Not sure if it's different when you take the vehicle in for another recall but I did my annual visit to the dealership last Nov for my odo reading and refused the 953 update - didn't encounter any resistance. In your case with the mileage I'd might get in done as you could wind up with a new engine - my assumption being that given it's a Theta II and your crank bearing days are likely short in number. The airbag and seat belt sound more like legitimate safety related recalls and Hyundai could have liability exposure if they refuse to do them and something bad happens. I think you hold more cards here than you realize. I have given notice I'd sue a dealer before if a fault that constituted a safety issue wasn't taken care of and suddenly my problem was resolved.
 

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Not sure if it's different when you take the vehicle in for another recall but I did my annual visit to the dealership last Nov for my odo reading and refused the 953 update - didn't encounter any resistance. In your case with the mileage I'd might get in done as you could wind up with a new engine - my assumption being that given it's a Theta II and your crank bearing days are likely short in number. The airbag and seat belt sound more like legitimate safety related recalls and Hyundai could have liability exposure if they refuse to do them and something bad happens. I think you hold more cards here than you realize. I have given notice I'd sue a dealer before if a fault that constituted a safety issue wasn't taken care of and suddenly my problem was resolved.
My mileage is above the extended warranty. I just don't see them giving me an engine if mine goes out.

It's a 2 hour round trip drive to the dealer. My laziness often wins...
 

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Someone recently here, got a new motor with something like 235K miles...so never give up!
 

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Lifetime warranty on engine for original and replacement engine, plus all owners IF the KSDS update is done, so if not done hope you have deep pockets.

Really don't know why people hedge on getting the update as the percentage of problems associated with the update is very minimal, almost nil considering the millions of cars that have had the update.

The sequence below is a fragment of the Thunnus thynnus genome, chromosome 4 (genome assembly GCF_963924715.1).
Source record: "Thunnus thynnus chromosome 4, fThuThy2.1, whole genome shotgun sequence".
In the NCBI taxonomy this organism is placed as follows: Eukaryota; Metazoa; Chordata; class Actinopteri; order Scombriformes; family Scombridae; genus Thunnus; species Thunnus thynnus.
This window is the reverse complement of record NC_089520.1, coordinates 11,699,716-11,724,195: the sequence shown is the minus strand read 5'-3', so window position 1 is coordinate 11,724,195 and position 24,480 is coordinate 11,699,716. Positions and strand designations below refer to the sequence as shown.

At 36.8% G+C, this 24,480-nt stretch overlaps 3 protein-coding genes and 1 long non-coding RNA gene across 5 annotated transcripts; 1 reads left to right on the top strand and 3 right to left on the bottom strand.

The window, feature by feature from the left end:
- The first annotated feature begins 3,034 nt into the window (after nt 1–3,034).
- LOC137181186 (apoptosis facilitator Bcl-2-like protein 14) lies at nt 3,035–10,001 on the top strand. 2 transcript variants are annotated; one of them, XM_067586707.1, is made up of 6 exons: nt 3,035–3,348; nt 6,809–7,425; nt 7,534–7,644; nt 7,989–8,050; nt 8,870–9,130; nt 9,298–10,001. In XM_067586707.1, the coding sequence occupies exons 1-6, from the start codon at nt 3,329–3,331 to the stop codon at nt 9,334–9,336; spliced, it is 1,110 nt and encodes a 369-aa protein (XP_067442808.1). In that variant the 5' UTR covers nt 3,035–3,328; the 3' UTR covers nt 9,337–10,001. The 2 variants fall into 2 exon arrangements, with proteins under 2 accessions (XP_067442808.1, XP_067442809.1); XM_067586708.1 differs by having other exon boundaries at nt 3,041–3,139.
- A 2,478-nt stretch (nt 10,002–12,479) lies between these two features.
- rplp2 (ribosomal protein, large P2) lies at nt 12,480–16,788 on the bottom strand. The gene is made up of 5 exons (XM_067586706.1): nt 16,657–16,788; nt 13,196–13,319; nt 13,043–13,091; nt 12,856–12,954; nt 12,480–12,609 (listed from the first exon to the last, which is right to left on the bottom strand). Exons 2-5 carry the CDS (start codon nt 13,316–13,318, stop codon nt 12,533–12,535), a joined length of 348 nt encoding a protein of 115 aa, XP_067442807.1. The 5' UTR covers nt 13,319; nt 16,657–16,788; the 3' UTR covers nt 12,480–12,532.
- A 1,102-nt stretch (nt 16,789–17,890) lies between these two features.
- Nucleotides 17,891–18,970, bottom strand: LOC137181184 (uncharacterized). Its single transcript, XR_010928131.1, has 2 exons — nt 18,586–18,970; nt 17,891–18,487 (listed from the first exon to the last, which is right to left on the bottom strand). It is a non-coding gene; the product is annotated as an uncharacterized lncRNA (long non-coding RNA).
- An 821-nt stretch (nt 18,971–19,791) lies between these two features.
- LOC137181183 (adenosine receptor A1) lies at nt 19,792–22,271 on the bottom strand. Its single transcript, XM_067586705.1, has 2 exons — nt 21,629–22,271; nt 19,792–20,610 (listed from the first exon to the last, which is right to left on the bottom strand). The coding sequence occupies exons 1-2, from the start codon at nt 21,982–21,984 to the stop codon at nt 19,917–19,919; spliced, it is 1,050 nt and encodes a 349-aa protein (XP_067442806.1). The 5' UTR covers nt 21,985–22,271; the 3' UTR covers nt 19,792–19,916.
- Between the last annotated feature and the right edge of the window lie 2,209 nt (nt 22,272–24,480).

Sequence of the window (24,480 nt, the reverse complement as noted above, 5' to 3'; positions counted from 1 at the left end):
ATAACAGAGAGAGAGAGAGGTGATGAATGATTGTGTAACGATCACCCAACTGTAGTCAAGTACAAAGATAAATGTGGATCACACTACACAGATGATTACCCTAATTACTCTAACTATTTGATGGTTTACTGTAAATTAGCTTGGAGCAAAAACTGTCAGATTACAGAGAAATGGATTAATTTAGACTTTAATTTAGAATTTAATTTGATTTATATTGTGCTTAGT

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Lifetime warranty on engine for original and replacement engine, plus all owners IF the KSDS update is done, so if not done hope you have deep pockets.

Really don't know why people hedge on getting the update as the percentage of problems associated with the update is very minimal, almost nil considering the millions of cars that have had the update.
Can you provide statistics about that very minimal percentage you cite (Hyundai doesn't) and produce the statement that requires KSDS to qualify for the lifetime warranty ?

thanks
 

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Can you provide statistics about that very minimal percentage you cite (Hyundai doesn't) and produce the statement that requires KSDS to qualify for the lifetime warranty ?
thanks
Can you supply statistics on the number that have had problems? No.
Juust wanted to add that only experience with 3 dealerships lead to me to believe the problematic cases with the KSDS update is low.

Under Lifetime Warranty.
 

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Under Lifetime Warranty.
That's a well written article, I think for 2018 Hyundai had financially set aside $800 million for the Theta II debacle, the settlement article cites $758M , so I'm thinking this is going to cost Hyundai well over $1B , but the settlement seems fair and Hyundai avoids further legal proceedings and negative publicity.
 

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Lifetime warranty on engine for original and replacement engine, plus all owners IF the KSDS update is done, so if not done hope you have deep pockets.

Really don't know why people hedge on getting the update as the percentage of problems associated with the update is very minimal, almost nil considering the millions of cars that have had the update.
I had missed that update. Didn't know the settlement was that far along. You've convinced me. Much appreciate you pointing it out.
 

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Great, get the KSDS update done and hopefully we'll hear back positive results, and with the lifetime warranty, can't go wrong.

I'll repeat that they replaced the engine in the '11 Optima 2.0T for high oil consumption, 2 qts. 730 miles, with 172,000 miles, 8 days, along with no cost and a free loaner. Can't beat the deal and the replacement engine comes with the Lifetime Warranty to all owners, so hopefully that would be a great selling point when car replacement becomes necessary.